(JTA) — Steven Hill, an Orthodox Jewish actor best known for playing a Jewish Manhattan district attorney on the hit TV series Law & Order, has died at 94.
Hill, who sacrificed numerous career opportunities in order to observe Shabbat, died Tuesday in Monsey, New York, the Hollywood Reporter said, citing Hill’s son, Rabbi Yehoshua Hill.
The New York Times cited Hill’s daughter, Sarah Gobioff, in reporting that Hill lived in Monsey, a heavily Orthodox Jewish area in suburban Rockland County, but died in Manhattan.
On NBC’s Law & Order, Hill played District Attorney Adam Schiff for more than 225 episodes from 1990 to 2000, earning two Emmy nominations for outstanding actor in a drama series. Schiff was loosely modeled on longtime Manhattan DA Robert Morgenthau, who also was Jewish.
In a 1996 interview with The Washington Post cited in the Times obituary, Law & Order creator Dick Wolf called Hill “the Talmudic influence on the entire zeitgeist of the series.”
“Steven has more moral authority than anyone else on episodic TV,” Wolf said.
In a statement made after Hill’s death, Wolf said, “Steven was not only one of the truly great actors of his generation, he was one of the most intelligent people I have ever met … He will be missed but fortunately he can be seen ubiquitously on Law & Order reruns.”
Hill, born Solomon Krakovsky in Seattle, Washington, made his professional acting debut in the 1946 production of A Flag Is Born, a controversial Zionist play by Ben Hecht.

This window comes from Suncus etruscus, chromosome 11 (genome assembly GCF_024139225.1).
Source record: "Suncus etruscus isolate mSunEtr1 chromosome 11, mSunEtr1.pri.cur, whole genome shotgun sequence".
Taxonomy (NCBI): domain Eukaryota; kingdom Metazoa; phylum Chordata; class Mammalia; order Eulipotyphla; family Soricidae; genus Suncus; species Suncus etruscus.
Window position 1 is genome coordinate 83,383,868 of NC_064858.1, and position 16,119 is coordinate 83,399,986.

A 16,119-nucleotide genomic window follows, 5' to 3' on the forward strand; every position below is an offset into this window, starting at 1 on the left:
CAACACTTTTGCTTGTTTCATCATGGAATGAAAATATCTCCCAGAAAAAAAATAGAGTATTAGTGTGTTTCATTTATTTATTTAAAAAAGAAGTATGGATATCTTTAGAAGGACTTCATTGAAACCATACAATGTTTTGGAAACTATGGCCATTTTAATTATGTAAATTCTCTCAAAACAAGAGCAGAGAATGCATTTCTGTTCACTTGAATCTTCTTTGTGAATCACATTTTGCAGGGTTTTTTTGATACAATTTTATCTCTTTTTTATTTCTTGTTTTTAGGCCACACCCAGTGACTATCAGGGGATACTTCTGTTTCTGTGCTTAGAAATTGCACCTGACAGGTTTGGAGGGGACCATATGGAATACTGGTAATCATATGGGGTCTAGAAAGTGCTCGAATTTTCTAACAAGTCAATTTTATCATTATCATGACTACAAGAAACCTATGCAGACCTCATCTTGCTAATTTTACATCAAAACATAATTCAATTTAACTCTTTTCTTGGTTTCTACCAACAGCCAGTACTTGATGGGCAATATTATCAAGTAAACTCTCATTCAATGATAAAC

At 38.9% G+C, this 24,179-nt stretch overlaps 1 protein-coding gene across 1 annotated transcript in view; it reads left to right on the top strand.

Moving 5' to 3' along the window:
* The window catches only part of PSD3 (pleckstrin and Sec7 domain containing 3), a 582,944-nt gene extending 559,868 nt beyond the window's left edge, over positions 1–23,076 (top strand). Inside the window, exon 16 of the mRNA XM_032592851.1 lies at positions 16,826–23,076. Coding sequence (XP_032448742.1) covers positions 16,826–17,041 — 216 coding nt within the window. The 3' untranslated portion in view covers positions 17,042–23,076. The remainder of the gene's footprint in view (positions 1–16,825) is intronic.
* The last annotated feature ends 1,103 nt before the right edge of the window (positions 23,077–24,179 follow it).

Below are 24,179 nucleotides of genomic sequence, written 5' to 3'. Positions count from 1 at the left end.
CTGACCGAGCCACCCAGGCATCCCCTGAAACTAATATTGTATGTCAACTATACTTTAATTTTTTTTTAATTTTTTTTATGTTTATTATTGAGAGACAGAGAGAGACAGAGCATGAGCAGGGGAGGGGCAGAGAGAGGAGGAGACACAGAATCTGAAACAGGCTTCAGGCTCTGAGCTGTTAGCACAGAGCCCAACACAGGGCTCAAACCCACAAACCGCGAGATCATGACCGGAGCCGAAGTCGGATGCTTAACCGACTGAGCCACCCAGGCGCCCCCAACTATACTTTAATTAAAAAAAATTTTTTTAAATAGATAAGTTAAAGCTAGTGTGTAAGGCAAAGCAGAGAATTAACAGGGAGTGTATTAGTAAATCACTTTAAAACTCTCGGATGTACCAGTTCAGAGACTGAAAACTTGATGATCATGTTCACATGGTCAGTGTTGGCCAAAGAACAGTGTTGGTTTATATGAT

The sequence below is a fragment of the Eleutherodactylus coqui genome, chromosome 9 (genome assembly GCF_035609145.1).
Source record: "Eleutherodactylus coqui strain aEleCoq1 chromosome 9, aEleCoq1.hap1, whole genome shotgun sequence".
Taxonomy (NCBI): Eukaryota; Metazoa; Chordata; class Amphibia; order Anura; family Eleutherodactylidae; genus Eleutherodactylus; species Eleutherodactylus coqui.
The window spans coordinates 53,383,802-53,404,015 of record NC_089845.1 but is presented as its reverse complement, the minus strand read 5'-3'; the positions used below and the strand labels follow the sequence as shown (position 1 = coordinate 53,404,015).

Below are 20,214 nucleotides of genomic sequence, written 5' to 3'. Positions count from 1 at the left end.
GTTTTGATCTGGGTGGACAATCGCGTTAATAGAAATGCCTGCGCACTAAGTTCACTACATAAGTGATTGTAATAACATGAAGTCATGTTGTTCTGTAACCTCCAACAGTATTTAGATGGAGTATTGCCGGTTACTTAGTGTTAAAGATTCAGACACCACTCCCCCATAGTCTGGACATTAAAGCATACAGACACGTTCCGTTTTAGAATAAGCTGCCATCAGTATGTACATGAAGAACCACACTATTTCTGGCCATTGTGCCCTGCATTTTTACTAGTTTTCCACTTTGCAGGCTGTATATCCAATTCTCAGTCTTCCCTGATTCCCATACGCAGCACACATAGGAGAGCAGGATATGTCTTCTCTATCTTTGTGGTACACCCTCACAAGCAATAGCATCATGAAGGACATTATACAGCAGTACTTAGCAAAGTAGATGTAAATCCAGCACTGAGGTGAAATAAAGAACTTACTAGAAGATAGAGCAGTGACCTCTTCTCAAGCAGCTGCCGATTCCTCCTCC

In the 1960s, after having established himself in television and on Broadway, Hill became Orthodox. In a 1983 interview with The New York Times, Hill said he was inspired to explore Judaism after performing the role of Sigmund Freud in A Far Country, a play in which a character screamed, “You’re a Jew!” at the founder of modern psychology.
“When she would let loose this blast, I would take it. And in the pause that followed, I would think, ‘What about this?’ And I was provoked to explore my religion,” Hill told the Times. “I slowly became aware that there was something more profound going on in the world than just plays and movies and TV shows.”
His newfound observance of Shabbat, which coincides with performances on Friday night and Saturday afternoon, effectively ended Hill’s stage career, according to the Hollywood Reporter.
However, Hill was still able to work in television. He appeared on several hit shows and was in the original cast of Mission Impossible, but was forced to leave after a year due to his unavailability for rehearsals on Friday night and Saturday.
After a 10-year hiatus from acting in which he worked in real estate and writing, Hill returned to acting in 1977, appearing in several TV shows and films, including Thirtysomething, Yentl, and Brighton Beach Memoirs.
Hill is survived by his second wife, Rachel, nine children, and numerous grandchildren and great-grandchildren.